Religious Studies | Religious Thought and Ethics: Darwin and Religion
R672 | 27891 | L. Sideris

Meets with REL-R-770 (27892)
This is an interdisciplinary seminar that surveys a subset of
themes pertaining to Darwin (or Darwinism), religion, nature, and
ethics.  An overarching theme of the course is the role of Darwinian
ideas in progressive secularization and the “disenchantment “ of the
human and natural worlds, and the ethical consequences of
disenchantment. We will consider how Darwinian disenchantment has
shaped current science-religion discourse (including recent anti-
religious discourse), as well as discourse in religious
environmentalism/environmental ethics.  Readings and discussions
explore particular areas of contentious and fruitful contact between
Darwinian ideas and religious/ethical perspectives. These include,
for example, Darwin and the problem of design (past and present
attempts to locate design, purpose, or meaning in a Darwinian world;
complaints against excessive materialism of the neo-Darwinian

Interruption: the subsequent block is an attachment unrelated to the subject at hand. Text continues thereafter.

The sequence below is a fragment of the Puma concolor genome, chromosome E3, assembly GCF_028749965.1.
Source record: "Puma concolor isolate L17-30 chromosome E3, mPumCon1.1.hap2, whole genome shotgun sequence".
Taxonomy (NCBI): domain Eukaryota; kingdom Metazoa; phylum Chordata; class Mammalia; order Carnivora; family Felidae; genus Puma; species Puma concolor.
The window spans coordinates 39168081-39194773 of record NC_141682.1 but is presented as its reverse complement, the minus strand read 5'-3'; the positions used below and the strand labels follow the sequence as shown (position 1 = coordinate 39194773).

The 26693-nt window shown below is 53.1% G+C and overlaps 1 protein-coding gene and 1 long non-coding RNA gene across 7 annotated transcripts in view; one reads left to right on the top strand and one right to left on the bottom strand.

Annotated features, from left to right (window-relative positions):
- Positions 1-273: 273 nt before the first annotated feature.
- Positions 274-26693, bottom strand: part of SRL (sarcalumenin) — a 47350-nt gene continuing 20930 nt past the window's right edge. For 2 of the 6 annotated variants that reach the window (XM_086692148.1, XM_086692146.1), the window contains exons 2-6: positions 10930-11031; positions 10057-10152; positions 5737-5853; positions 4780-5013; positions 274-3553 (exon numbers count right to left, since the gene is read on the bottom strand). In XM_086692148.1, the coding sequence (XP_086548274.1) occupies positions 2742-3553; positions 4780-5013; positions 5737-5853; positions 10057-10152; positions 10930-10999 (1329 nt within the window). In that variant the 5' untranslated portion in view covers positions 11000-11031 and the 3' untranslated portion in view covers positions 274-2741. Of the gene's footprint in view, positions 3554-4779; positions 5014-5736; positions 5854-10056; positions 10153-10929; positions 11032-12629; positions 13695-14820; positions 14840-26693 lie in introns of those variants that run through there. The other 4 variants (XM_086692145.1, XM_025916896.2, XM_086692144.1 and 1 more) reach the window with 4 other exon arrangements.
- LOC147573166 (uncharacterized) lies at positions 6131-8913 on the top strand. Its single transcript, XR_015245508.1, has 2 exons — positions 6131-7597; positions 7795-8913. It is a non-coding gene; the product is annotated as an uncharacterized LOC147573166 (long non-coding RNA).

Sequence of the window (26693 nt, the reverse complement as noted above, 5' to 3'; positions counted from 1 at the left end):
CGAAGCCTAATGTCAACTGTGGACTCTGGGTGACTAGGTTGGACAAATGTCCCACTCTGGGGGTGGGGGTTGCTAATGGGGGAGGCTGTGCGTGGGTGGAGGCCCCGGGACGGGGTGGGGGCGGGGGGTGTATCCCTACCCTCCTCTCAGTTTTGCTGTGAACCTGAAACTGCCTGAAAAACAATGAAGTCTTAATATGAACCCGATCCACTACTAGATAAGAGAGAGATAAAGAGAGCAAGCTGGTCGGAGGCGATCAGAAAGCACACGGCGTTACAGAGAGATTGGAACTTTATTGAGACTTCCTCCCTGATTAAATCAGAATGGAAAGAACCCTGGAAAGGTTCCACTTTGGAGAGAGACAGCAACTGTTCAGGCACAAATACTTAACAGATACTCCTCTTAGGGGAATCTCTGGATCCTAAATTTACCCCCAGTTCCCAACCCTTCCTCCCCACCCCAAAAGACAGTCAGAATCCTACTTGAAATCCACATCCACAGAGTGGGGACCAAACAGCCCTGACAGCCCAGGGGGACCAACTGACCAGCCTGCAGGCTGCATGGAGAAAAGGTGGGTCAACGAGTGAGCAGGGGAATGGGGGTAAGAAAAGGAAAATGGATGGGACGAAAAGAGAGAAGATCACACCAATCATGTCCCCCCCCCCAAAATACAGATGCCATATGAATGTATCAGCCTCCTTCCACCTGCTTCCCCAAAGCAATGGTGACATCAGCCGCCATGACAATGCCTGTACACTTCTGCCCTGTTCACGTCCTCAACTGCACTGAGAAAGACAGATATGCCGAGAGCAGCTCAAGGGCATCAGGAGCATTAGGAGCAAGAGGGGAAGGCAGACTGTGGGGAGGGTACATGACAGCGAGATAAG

paradigm); Darwin and the problem of pain (evolutionary theodicy,
problems of natural and human suffering; Darwin’s own attitudes
toward pain and the role those attitudes played in his religious
views);  Darwin and Cosmology (the possibility of a Darwinian “unity
of knowledge”; attempts to construct a new mythology or  “great
story” out of Darwinian materials, and implications for religion);
Darwin and Reenchantment  of science and nature (recovering
Darwinian forms of wonder;  Romantic readings of Darwin and/or
Darwin and literature;).  Readings will include selections from,
e.g., Darwin’s  scientific writings, as well as his notebooks and
Autobiography;  additional readings will likely draw from
contemporary biology; religious theory; environmentalism/ecotheology
and evolutionary theism; ecocriticism and nature writing; history of
science and philosophy of biology; and science-religion
scholarship.  No science background is expected or required.
Assignments include regular participation in seminar (including
leading discussion), a research paper, and possibly short response
papers to readings.  Inquiries can be directed to